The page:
d) Swelling and Shrinkage

Swelling or shrinkage parallel to the grain (Longitudinally with the height of the tree) is practically negligible and has little significance in construction applications. However, across the grains, wood will shrink appreciably in both width and thickness. Shrinkage is the most significant factor which is observed in the direction tangent to the annual rings and it impacts almost one half to two-third or as much across these rings (radial) in the timber.

03. Physical Properties of Wood

The various physical properties of wood are directional properties, dimensional changes, density, and specific gravity.

a) Directional Properties

Wood Axes of Symmetry

Wood is anisotropic building material due to its cellular structure. The structure of the wood in any particular log is considered to have three axes of symmetry such as,

  • Longitudinal: Parallel to Grain.
  • Radial:  Perpendicular to Grain and Radial to Annual Rings.
  • Tangential:  Perpendicular to Grain and Tangential to Annual Rings.

Wood pieces sawn from logs are typically oriented with their long axis (or faces) approximately parallel to the longitudinal axis of the log, but other faces may seem indiscriminate with respect to the radial and tangential directions.

For practical purpose, directional properties of wood are distinguished between perpendicular to grain and parallel to grain (Longitudinal). Perpendicular to grain values mostly apply to assess its both tangential and radial properties.

b) Dimensional Changes

Dimensional changes occur in wood due to the changes in moisture content and temperature. Typically wood containing moisture responds to varying temperatures differently than other building materials.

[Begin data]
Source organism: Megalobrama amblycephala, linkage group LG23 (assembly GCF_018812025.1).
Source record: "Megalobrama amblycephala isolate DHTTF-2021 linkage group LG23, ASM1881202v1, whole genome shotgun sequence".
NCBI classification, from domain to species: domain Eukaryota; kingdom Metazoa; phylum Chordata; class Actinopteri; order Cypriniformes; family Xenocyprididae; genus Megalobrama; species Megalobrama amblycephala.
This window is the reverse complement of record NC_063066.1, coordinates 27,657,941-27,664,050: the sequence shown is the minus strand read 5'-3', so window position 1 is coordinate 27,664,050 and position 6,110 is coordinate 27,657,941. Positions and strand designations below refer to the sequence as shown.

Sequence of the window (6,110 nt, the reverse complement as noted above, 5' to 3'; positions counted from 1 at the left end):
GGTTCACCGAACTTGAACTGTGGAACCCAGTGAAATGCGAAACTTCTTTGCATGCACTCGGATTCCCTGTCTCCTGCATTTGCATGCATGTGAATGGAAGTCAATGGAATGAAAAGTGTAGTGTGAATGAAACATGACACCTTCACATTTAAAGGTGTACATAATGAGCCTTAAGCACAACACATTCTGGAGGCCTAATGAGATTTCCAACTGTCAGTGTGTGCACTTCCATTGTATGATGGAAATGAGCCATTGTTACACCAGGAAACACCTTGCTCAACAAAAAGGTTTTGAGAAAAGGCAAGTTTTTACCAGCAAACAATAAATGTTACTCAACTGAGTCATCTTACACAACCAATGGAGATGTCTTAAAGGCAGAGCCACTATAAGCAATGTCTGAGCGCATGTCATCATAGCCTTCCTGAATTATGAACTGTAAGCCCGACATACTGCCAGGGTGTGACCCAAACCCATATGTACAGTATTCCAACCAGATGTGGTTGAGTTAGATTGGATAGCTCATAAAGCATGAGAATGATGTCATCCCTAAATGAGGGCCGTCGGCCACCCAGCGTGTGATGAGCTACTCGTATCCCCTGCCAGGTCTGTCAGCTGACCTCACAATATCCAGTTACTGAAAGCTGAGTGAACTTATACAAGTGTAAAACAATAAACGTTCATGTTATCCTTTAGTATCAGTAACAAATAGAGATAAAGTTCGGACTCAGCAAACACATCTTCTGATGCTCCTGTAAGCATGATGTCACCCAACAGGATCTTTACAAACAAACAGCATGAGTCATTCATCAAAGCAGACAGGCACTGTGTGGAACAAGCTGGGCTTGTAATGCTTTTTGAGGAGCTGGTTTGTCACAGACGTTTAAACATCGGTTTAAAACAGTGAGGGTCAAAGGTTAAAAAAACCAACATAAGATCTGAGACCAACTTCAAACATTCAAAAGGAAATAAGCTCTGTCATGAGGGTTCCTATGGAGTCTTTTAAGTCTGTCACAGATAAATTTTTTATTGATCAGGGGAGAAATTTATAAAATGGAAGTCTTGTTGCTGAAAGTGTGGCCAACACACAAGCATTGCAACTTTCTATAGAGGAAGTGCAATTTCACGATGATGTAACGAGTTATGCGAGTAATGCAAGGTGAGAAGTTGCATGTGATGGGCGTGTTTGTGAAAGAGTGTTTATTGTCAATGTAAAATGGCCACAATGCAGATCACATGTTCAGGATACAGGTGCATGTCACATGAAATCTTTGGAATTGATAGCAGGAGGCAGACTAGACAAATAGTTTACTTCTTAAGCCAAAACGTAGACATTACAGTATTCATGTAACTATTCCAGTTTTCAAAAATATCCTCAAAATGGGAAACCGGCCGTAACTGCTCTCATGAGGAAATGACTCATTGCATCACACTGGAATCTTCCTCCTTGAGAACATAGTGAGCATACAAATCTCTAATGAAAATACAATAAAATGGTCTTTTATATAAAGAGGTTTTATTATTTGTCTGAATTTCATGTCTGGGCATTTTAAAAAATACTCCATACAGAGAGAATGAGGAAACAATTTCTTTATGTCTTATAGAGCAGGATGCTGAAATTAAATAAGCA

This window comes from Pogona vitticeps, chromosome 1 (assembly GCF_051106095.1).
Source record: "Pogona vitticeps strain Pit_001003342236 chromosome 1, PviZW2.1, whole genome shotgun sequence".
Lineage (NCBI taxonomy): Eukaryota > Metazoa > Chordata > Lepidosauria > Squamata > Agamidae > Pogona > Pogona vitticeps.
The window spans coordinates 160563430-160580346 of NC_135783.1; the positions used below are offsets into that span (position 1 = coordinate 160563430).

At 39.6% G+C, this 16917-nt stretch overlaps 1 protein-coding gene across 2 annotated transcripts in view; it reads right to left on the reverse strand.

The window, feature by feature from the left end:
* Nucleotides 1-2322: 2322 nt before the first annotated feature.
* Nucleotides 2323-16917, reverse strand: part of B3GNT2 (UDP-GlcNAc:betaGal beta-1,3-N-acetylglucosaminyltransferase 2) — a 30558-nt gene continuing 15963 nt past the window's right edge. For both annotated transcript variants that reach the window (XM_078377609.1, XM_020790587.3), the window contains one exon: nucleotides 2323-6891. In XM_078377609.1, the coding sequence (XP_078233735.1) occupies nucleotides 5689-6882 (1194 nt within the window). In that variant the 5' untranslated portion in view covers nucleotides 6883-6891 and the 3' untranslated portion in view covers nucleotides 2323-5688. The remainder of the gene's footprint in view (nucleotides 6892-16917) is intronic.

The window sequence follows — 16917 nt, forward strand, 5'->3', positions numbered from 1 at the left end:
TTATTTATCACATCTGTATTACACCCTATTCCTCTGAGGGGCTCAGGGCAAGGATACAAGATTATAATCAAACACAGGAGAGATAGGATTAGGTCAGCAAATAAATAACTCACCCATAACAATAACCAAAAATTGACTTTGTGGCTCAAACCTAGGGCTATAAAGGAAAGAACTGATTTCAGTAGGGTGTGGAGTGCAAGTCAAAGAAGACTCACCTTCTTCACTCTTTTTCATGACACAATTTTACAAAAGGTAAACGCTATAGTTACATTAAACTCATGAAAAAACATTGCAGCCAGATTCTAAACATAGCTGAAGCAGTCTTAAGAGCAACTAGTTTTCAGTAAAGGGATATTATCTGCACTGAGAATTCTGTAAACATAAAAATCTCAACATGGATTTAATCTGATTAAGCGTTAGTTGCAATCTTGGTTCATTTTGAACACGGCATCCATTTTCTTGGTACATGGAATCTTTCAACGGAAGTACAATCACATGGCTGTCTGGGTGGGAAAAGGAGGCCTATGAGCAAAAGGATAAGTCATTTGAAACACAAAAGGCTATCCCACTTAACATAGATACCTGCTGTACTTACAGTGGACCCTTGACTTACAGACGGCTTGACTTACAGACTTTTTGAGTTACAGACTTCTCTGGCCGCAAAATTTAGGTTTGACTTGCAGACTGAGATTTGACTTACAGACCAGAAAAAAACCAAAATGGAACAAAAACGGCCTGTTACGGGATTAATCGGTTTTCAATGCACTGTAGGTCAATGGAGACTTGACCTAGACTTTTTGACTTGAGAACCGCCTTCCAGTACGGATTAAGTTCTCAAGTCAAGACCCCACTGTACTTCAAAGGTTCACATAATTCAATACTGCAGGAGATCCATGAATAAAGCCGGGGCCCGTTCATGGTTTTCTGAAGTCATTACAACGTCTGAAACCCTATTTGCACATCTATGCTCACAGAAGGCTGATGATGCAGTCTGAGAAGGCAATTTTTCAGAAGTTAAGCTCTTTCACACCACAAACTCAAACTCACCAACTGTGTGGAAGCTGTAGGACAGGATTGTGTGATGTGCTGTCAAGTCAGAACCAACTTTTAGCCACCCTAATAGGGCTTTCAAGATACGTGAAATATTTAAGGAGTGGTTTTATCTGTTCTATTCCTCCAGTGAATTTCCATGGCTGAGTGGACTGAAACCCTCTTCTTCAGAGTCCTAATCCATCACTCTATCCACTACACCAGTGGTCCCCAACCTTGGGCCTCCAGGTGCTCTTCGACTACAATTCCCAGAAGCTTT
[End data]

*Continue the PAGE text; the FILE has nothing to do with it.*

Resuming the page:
As wood gets heated, it tends to expand (swell) due to temperature, and also shrinks due to the loss of moisture. Whenever the wood is dry initially, shrinkage due to moisture loss on heating will exceed thermal expansion. As a result, net dimensional changes occur in the wood.

In timber design, the dimensional changes due to temperature are considered small in comparison to the dimensional change due to changing in the moisture content.

Wood shrinks as it loses moisture and swells as it absorbs moisture between the fiber saturation point and in oven-dry condition. There is no dimensional change with variation in moisture content above the fiber saturation point. The amount of swelling and shrinkage differs in the radial, tangential and longitudinal directions of a piece of lumber or wood.

c) Density

Wood density is calculated by counting its weight per unit volume. Sometimes it is also known as bulk density and weight density. Density is related to the mechanical properties of wood as the density increases the strength of wood.

d) Specific Gravity

Wood fiber has a specific gravity of 1.5, and is heavier than water (Specific gravity of water is 1). However, dry wood of most species float in water because a proportion of the volume is occupied by air-filled cavities.

The range of specific gravity of most wood species is about 0.36 to 0.70 at the time of oven drying. Specific gravity is an approximate measure of solid wood substances and a general index of strength properties.

04. Mechanical Properties of Wood

The mechanical properties of wood are its ability to resist applied or external forces. It means that any outside effect of a given piece of material which tends to deform by an external force. It is the property of wood that make it suitable for the use of building materials and as furniture elements.

a) Strength Properties of Timber

Strength properties of timber describe the ultimate resistance of a material to applied loads. They include material behavior related to tension, compression, shear, torsion, bending, and shock resistance.